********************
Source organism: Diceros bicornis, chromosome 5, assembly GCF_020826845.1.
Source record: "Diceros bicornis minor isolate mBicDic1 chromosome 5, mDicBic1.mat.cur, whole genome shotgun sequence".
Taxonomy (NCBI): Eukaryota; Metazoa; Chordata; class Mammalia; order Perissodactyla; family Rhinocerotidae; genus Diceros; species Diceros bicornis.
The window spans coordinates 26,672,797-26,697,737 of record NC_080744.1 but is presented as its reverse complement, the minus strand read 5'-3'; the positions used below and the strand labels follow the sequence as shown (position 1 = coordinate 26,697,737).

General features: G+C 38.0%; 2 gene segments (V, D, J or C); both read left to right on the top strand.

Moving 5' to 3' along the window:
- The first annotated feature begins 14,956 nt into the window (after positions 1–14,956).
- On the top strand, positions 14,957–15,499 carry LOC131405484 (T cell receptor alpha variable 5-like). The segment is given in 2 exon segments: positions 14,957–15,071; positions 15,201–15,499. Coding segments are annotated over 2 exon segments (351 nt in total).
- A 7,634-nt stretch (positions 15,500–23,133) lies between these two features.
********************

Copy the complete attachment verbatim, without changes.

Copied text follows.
Source organism: Diceros bicornis, chromosome 5, assembly GCF_020826845.1.
Source record: "Diceros bicornis minor isolate mBicDic1 chromosome 5, mDicBic1.mat.cur, whole genome shotgun sequence".
Taxonomy (NCBI): Eukaryota; Metazoa; Chordata; class Mammalia; order Perissodactyla; family Rhinocerotidae; genus Diceros; species Diceros bicornis.
The window spans coordinates 26,672,797-26,697,737 of record NC_080744.1 but is presented as its reverse complement, the minus strand read 5'-3'; the positions used below and the strand labels follow the sequence as shown (position 1 = coordinate 26,697,737).

General features: G+C 38.0%; 2 gene segments (V, D, J or C); both read left to right on the top strand.

Moving 5' to 3' along the window:
- The first annotated feature begins 14,956 nt into the window (after positions 1–14,956).
- On the top strand, positions 14,957–15,499 carry LOC131405484 (T cell receptor alpha variable 5-like). The segment is given in 2 exon segments: positions 14,957–15,071; positions 15,201–15,499. Coding segments are annotated over 2 exon segments (351 nt in total).
- A 7,634-nt stretch (positions 15,500–23,133) lies between these two features.